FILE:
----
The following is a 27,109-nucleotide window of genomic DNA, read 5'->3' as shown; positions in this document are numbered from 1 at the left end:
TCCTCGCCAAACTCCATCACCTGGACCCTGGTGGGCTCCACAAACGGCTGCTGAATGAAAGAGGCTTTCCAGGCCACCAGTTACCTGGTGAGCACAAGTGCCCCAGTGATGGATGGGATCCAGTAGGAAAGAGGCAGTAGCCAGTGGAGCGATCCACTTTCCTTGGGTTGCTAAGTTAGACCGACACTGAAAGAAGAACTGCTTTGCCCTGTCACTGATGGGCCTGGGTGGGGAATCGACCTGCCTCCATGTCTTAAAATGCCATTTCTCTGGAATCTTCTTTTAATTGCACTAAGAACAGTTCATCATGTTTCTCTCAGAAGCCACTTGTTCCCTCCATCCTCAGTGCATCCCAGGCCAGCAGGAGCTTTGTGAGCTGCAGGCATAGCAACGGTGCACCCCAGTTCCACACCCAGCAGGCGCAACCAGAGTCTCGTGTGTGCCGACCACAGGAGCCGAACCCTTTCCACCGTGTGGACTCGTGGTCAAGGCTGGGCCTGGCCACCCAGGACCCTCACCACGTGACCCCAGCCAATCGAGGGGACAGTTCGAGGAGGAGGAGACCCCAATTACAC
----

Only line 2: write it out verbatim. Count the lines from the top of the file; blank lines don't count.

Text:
TCCTCGCCAAACTCCATCACCTGGACCCTGGTGGGCTCCACAAACGGCTGCTGAATGAAAGAGGCTTTCCAGGCCACCAGTTACCTGGTGAGCACAAGTGCCCCAGTGATGGATGGGATCCAGTAGGAAAGAGGCAGTAGCCAGTGGAGCGATCCACTTTCCTTGGGTTGCTAAGTTAGACCGACACTGAAAGAAGAACTGCTTTGCCCTGTCACTGATGGGCCTGGGTGGGGAATCGACCTGCCTCCATGTCTTAAAATGCCATTTCTCTGGAATCTTCTTTTAATTGCACTAAGAACAGTTCATCATGTTTCTCTCAGAAGCCACTTGTTCCCTCCATCCTCAGTGCATCCCAGGCCAGCAGGAGCTTTGTGAGCTGCAGGCATAGCAACGGTGCACCCCAGTTCCACACCCAGCAGGCGCAACCAGAGTCTCGTGTGTGCCGACCACAGGAGCCGAACCCTTTCCACCGTGTGGACTCGTGGTCAAGGCTGGGCCTGGCCACCCAGGACCCTCACCACGTGACCCCAGCCAATCGAGGGGACAGTTCGAGGAGGAGGAGACCCCAATTACAC